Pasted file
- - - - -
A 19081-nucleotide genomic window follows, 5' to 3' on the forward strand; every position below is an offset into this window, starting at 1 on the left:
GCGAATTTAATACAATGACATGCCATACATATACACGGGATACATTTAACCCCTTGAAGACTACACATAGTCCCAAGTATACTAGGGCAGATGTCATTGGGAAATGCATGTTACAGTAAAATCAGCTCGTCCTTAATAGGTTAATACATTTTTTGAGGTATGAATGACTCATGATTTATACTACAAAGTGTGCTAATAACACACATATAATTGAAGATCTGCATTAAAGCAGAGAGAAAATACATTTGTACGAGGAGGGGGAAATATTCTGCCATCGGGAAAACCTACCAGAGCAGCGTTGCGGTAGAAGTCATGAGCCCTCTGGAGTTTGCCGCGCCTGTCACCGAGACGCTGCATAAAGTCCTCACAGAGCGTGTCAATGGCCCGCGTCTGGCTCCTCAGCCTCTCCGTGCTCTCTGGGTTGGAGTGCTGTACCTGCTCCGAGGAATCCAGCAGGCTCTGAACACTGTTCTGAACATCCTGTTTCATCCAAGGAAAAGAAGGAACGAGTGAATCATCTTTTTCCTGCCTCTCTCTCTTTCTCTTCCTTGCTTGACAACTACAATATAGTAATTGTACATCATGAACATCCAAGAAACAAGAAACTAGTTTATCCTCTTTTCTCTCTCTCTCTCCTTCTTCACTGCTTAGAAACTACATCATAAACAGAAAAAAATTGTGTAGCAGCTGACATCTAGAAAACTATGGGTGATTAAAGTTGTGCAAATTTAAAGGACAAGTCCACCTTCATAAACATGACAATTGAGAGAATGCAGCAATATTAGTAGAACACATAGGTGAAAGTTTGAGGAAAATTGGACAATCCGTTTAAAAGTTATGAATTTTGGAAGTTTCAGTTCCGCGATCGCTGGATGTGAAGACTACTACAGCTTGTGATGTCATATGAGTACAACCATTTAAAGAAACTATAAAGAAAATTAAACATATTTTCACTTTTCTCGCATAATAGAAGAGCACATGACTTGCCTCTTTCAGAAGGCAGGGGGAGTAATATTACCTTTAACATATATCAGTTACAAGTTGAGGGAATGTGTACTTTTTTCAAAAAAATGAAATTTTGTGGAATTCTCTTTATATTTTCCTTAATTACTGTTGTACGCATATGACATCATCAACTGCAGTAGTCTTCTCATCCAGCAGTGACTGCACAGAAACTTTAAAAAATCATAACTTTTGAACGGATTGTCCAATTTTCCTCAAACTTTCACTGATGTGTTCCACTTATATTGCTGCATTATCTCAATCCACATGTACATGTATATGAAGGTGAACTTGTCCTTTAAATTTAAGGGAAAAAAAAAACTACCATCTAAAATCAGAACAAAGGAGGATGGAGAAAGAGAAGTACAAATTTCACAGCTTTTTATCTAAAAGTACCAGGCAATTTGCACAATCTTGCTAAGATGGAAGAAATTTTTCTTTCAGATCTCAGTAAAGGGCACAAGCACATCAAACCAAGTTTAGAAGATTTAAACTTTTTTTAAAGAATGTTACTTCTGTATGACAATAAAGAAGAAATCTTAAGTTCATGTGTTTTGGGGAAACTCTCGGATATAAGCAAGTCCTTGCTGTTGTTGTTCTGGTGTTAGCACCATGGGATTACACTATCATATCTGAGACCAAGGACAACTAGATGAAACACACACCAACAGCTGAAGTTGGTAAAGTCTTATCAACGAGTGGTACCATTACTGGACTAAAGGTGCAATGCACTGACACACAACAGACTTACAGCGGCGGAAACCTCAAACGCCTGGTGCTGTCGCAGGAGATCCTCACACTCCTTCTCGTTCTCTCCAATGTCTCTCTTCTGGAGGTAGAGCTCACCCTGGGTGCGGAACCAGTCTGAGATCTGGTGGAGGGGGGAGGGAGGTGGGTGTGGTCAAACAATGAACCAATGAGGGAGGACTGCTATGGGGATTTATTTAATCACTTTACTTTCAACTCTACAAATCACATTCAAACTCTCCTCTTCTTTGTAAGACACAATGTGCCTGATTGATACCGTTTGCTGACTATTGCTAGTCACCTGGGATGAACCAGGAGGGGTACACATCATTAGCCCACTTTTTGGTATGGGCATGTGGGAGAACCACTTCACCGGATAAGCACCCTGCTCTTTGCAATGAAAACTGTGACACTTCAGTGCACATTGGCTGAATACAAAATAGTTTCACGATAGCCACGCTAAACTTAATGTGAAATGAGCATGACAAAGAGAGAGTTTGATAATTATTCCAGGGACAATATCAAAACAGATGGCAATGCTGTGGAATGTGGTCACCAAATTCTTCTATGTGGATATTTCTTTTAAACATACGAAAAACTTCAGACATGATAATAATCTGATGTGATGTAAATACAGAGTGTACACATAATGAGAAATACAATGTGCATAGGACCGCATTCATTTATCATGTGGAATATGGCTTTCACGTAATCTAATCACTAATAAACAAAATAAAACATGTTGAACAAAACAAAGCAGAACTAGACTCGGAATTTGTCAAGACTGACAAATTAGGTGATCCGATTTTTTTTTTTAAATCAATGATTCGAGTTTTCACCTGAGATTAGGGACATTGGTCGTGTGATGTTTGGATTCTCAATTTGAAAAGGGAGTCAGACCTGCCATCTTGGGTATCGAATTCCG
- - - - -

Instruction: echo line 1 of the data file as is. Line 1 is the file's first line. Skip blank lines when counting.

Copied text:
A 19081-nucleotide genomic window follows, 5' to 3' on the forward strand; every position below is an offset into this window, starting at 1 on the left: